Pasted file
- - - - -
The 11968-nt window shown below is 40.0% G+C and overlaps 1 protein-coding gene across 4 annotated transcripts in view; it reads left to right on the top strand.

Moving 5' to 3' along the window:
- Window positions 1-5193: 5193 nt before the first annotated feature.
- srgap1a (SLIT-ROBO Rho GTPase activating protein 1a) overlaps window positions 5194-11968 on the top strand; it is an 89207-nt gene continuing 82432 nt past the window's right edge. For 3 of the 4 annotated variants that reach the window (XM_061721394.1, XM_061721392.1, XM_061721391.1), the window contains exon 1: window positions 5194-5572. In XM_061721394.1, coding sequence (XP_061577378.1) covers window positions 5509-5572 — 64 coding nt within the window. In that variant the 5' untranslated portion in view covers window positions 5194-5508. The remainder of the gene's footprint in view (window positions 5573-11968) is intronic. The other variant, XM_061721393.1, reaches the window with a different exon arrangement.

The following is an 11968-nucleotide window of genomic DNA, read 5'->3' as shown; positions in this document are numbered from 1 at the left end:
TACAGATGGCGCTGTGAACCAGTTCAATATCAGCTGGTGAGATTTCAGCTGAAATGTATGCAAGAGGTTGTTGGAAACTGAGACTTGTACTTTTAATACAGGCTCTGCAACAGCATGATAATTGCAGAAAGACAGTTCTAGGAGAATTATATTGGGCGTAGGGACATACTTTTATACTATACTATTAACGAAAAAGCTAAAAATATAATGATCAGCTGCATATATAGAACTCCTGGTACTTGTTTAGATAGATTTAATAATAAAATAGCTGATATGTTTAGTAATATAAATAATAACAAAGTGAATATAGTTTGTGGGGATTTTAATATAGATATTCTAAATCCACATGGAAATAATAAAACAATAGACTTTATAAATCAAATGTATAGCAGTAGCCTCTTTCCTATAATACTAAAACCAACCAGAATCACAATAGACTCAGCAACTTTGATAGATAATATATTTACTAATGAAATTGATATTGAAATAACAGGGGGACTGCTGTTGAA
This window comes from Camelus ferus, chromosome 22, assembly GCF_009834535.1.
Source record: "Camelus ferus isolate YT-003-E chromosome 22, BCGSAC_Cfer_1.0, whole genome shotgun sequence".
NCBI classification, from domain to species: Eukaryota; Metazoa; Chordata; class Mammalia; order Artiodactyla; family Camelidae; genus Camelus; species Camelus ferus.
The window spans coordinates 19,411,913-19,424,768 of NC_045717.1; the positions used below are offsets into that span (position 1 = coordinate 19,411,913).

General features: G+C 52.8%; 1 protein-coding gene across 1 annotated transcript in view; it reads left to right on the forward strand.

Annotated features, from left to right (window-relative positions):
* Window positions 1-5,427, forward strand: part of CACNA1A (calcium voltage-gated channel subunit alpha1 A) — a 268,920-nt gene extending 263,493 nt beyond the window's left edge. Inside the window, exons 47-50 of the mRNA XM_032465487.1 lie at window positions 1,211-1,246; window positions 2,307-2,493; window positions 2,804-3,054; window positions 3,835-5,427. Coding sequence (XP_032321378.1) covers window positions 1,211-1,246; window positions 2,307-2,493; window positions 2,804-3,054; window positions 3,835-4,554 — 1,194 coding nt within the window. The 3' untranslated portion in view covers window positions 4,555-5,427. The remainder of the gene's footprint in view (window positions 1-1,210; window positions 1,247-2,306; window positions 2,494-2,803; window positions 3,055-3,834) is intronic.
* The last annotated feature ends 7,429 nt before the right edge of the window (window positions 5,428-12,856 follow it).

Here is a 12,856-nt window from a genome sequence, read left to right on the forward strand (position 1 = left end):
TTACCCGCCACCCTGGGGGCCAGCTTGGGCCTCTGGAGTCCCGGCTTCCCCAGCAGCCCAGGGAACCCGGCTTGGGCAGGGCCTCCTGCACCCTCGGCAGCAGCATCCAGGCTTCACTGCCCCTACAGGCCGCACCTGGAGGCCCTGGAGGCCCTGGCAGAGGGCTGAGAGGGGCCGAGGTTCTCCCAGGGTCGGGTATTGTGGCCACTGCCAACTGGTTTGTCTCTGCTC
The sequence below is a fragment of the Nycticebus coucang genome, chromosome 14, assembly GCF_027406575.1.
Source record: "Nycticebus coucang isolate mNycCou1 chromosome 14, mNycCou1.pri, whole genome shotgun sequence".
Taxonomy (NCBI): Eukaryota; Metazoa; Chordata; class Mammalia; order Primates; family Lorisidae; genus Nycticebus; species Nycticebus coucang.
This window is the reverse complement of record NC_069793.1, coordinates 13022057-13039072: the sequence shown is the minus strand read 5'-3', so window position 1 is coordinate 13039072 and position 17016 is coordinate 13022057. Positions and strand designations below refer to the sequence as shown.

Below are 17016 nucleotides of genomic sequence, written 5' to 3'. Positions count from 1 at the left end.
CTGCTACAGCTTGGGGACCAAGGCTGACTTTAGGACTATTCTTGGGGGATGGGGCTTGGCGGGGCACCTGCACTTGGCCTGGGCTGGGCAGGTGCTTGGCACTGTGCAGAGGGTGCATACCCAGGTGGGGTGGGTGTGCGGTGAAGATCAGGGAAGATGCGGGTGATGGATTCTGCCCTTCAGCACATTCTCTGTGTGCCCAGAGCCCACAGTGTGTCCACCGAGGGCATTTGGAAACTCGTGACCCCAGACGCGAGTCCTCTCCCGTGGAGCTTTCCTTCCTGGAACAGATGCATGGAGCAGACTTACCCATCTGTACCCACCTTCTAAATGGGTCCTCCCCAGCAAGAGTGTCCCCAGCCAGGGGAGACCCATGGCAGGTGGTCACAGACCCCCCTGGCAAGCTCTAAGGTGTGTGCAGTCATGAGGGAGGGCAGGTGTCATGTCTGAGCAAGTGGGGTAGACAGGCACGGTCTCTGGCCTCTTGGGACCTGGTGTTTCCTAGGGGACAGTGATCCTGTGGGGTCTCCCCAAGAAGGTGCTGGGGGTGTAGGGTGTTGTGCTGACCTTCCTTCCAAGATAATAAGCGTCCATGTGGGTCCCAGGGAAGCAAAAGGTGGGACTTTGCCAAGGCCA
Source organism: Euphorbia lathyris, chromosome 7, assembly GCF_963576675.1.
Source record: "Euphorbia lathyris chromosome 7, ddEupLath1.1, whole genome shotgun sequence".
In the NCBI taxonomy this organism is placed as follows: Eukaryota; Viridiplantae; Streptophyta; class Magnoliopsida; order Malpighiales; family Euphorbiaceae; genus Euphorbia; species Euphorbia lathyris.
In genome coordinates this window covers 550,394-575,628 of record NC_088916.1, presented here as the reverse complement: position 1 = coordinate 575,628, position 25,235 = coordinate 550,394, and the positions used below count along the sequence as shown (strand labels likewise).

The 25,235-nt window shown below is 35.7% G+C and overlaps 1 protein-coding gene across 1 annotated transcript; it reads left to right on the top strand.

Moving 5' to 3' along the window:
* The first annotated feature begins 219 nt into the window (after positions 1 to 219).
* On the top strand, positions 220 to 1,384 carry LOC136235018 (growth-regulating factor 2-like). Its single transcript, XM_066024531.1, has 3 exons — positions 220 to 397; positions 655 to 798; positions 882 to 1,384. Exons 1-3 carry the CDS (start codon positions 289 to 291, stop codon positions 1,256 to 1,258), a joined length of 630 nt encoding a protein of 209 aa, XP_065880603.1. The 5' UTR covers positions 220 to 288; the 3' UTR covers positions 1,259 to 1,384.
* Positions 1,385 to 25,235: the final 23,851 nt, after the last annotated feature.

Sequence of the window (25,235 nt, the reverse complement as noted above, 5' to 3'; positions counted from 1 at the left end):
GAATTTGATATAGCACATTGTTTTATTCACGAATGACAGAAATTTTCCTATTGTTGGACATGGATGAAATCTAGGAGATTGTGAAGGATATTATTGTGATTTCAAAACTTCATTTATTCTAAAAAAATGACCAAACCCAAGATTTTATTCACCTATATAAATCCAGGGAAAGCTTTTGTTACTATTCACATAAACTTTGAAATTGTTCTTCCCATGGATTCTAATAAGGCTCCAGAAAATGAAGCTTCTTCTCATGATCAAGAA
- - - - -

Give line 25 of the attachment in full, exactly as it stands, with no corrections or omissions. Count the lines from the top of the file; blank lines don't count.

In the NCBI taxonomy this organism is placed as follows: Eukaryota; Viridiplantae; Streptophyta; class Magnoliopsida; order Malpighiales; family Euphorbiaceae; genus Euphorbia; species Euphorbia lathyris.